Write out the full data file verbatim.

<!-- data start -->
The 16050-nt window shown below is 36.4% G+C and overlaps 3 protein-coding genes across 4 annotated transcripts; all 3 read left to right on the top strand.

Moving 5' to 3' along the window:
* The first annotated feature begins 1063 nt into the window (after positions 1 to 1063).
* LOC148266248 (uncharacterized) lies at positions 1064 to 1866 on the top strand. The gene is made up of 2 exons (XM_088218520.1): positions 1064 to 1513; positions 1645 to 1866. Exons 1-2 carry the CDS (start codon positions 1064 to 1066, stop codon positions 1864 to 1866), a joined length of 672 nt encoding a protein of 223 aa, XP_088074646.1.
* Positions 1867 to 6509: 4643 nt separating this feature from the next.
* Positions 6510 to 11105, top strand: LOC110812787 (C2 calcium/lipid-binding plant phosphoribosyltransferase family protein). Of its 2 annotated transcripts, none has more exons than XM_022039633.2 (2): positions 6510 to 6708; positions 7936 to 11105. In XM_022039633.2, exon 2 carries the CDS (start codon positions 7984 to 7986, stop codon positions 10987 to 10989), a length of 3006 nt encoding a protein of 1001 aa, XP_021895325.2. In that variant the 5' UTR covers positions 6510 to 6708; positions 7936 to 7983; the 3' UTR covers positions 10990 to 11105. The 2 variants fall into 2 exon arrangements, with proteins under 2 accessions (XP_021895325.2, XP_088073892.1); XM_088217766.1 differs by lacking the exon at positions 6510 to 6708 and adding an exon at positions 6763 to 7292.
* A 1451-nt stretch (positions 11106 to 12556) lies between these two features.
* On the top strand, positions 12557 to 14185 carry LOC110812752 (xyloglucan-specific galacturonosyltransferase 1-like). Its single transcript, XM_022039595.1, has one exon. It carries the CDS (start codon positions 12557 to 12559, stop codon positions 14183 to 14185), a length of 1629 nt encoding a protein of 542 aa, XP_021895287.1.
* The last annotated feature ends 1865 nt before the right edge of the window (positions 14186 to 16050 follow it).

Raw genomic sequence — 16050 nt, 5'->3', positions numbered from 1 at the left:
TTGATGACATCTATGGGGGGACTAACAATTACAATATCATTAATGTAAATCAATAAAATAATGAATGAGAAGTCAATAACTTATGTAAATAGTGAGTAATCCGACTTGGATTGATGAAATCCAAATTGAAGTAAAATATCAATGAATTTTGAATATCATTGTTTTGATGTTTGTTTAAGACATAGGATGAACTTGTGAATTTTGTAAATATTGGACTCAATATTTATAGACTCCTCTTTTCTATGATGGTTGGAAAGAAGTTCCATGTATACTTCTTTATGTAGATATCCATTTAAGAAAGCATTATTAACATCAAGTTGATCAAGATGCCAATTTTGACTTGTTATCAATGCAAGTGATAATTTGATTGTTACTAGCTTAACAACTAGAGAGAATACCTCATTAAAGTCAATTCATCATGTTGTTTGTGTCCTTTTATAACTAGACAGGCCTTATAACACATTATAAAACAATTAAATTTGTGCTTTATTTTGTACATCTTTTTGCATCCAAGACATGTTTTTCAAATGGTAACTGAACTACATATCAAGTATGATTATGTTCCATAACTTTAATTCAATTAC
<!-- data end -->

The 16050-nt window shown below is 36.4% G+C and overlaps 3 protein-coding genes across 4 annotated transcripts; all 3 read left to right on the top strand.

Moving 5' to 3' along the window:
* The first annotated feature begins 1063 nt into the window (after positions 1 to 1063).
* LOC148266248 (uncharacterized) lies at positions 1064 to 1866 on the top strand. The gene is made up of 2 exons (XM_088218520.1): positions 1064 to 1513; positions 1645 to 1866. Exons 1-2 carry the CDS (start codon positions 1064 to 1066, stop codon positions 1864 to 1866), a joined length of 672 nt encoding a protein of 223 aa, XP_088074646.1.
* Positions 1867 to 6509: 4643 nt separating this feature from the next.
* Positions 6510 to 11105, top strand: LOC110812787 (C2 calcium/lipid-binding plant phosphoribosyltransferase family protein). Of its 2 annotated transcripts, none has more exons than XM_022039633.2 (2): positions 6510 to 6708; positions 7936 to 11105. In XM_022039633.2, exon 2 carries the CDS (start codon positions 7984 to 7986, stop codon positions 10987 to 10989), a length of 3006 nt encoding a protein of 1001 aa, XP_021895325.2. In that variant the 5' UTR covers positions 6510 to 6708; positions 7936 to 7983; the 3' UTR covers positions 10990 to 11105. The 2 variants fall into 2 exon arrangements, with proteins under 2 accessions (XP_021895325.2, XP_088073892.1); XM_088217766.1 differs by lacking the exon at positions 6510 to 6708 and adding an exon at positions 6763 to 7292.
* A 1451-nt stretch (positions 11106 to 12556) lies between these two features.
* On the top strand, positions 12557 to 14185 carry LOC110812752 (xyloglucan-specific galacturonosyltransferase 1-like). Its single transcript, XM_022039595.1, has one exon. It carries the CDS (start codon positions 12557 to 12559, stop codon positions 14183 to 14185), a length of 1629 nt encoding a protein of 542 aa, XP_021895287.1.
* The last annotated feature ends 1865 nt before the right edge of the window (positions 14186 to 16050 follow it).

Raw genomic sequence — 16050 nt, 5'->3', positions numbered from 1 at the left:
TTGATGACATCTATGGGGGGACTAACAATTACAATATCATTAATGTAAATCAATAAAATAATGAATGAGAAGTCAATAACTTATGTAAATAGTGAGTAATCCGACTTGGATTGATGAAATCCAAATTGAAGTAAAATATCAATGAATTTTGAATATCATTGTTTTGATGTTTGTTTAAGACATAGGATGAACTTGTGAATTTTGTAAATATTGGACTCAATATTTATAGACTCCTCTTTTCTATGATGGTTGGAAAGAAGTTCCATGTATACTTCTTTATGTAGATATCCATTTAAGAAAGCATTATTAACATCAAGTTGATCAAGATGCCAATTTTGACTTGTTATCAATGCAAGTGATAATTTGATTGTTACTAGCTTAACAACTAGAGAGAATACCTCATTAAAGTCAATTCATCATGTTGTTTGTGTCCTTTTATAACTAGACAGGCCTTATAACACATTATAAAACAATTAAATTTGTGCTTTATTTTGTACATCTTTTTGCATCCAAGACATGTTTTTCAAATGGTAACTGAACTACATATCAAGTATGATTATGTTCCATAACTTTAATTCAATTAC